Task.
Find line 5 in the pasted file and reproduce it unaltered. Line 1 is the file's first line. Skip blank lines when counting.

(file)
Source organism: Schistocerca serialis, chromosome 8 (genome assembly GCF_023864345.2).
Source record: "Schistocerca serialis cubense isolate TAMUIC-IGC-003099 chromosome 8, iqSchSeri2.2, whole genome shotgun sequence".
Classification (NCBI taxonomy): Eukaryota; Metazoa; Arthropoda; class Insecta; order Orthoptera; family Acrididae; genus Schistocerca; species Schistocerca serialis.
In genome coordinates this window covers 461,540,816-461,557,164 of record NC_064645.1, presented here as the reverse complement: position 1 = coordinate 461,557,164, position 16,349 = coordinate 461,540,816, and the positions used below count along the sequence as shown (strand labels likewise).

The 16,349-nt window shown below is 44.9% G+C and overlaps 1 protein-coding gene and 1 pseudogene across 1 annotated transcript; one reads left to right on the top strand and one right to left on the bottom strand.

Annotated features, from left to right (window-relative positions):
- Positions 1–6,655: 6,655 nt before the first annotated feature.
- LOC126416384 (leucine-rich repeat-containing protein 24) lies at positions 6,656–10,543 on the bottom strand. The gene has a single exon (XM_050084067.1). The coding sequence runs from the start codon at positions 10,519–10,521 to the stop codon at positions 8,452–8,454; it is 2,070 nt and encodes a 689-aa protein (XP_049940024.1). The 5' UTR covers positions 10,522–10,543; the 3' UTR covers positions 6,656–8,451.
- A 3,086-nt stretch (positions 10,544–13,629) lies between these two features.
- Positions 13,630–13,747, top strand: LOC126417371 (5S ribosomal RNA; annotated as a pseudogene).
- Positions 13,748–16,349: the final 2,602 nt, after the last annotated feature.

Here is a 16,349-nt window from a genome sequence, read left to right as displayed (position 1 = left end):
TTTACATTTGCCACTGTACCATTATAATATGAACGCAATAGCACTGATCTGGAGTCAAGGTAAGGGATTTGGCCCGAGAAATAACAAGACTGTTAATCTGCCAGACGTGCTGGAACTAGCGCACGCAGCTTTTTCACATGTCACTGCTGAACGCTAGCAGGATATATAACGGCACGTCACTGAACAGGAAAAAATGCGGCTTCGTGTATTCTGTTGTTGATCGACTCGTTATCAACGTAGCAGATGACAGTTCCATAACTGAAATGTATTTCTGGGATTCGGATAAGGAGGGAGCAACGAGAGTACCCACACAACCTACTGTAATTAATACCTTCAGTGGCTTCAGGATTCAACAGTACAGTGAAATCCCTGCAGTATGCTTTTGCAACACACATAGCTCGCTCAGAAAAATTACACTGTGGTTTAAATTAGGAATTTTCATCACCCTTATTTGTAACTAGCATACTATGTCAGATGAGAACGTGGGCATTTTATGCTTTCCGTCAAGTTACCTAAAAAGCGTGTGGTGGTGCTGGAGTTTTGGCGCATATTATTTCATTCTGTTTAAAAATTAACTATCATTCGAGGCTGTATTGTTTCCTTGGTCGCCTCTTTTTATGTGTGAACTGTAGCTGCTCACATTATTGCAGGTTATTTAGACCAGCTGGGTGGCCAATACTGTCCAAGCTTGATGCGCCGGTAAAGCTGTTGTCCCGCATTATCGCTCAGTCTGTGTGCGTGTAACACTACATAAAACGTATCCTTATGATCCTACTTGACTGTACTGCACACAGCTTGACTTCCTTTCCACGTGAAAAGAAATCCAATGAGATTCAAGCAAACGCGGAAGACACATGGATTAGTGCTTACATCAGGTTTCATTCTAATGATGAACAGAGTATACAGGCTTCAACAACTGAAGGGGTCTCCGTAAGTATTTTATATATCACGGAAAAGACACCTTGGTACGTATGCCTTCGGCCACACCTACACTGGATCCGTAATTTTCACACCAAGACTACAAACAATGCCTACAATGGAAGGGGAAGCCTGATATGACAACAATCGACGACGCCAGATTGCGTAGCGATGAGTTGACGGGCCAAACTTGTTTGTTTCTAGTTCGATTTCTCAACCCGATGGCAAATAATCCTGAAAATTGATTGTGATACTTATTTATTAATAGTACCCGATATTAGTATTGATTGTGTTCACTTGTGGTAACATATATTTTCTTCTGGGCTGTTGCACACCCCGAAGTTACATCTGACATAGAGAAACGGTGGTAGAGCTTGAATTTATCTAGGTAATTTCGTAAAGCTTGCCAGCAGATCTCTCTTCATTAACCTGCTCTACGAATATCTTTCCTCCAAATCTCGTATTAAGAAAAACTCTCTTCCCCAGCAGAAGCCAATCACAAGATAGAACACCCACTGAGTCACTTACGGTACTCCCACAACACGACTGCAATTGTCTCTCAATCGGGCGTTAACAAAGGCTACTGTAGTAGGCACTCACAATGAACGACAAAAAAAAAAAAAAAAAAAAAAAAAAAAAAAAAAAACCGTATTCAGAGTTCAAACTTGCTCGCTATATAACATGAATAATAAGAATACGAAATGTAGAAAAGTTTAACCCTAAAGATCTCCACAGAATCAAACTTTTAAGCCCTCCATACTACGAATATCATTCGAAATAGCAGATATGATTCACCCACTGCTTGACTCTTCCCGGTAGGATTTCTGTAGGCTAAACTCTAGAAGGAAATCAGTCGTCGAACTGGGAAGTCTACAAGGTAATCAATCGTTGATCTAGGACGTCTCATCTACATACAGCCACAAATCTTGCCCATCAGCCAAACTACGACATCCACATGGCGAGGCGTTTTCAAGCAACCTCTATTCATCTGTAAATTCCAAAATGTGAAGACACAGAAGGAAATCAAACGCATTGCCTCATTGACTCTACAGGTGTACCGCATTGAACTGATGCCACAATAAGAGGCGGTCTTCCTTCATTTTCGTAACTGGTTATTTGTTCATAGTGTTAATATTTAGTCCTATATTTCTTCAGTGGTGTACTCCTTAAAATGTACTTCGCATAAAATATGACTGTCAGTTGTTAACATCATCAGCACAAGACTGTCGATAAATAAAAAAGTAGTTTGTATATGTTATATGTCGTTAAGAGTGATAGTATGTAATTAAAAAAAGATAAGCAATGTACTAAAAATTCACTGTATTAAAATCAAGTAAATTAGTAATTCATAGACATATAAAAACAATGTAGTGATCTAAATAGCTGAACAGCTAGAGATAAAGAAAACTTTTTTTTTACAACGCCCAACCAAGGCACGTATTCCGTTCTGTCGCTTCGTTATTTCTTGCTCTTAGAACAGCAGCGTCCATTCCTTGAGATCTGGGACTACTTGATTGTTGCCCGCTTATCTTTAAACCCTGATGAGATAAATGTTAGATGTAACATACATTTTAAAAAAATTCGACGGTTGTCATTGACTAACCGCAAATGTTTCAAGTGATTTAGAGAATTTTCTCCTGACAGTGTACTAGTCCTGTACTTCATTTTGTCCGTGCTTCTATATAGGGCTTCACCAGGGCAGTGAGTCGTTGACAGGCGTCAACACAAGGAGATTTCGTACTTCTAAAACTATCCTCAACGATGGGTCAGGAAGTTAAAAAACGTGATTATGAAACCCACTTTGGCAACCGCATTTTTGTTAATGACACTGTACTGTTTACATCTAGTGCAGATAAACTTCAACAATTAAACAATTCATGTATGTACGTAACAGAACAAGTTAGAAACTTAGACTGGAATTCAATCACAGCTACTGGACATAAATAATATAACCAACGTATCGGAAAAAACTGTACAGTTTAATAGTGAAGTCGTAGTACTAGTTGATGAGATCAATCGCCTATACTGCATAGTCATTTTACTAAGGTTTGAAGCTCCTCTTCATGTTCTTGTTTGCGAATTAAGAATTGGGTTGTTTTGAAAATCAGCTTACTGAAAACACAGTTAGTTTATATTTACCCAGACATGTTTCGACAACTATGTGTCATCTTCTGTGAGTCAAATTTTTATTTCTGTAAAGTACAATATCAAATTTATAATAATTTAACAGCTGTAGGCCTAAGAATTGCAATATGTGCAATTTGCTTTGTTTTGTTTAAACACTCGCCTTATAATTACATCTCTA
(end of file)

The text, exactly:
The 16,349-nt window shown below is 44.9% G+C and overlaps 1 protein-coding gene and 1 pseudogene across 1 annotated transcript; one reads left to right on the top strand and one right to left on the bottom strand.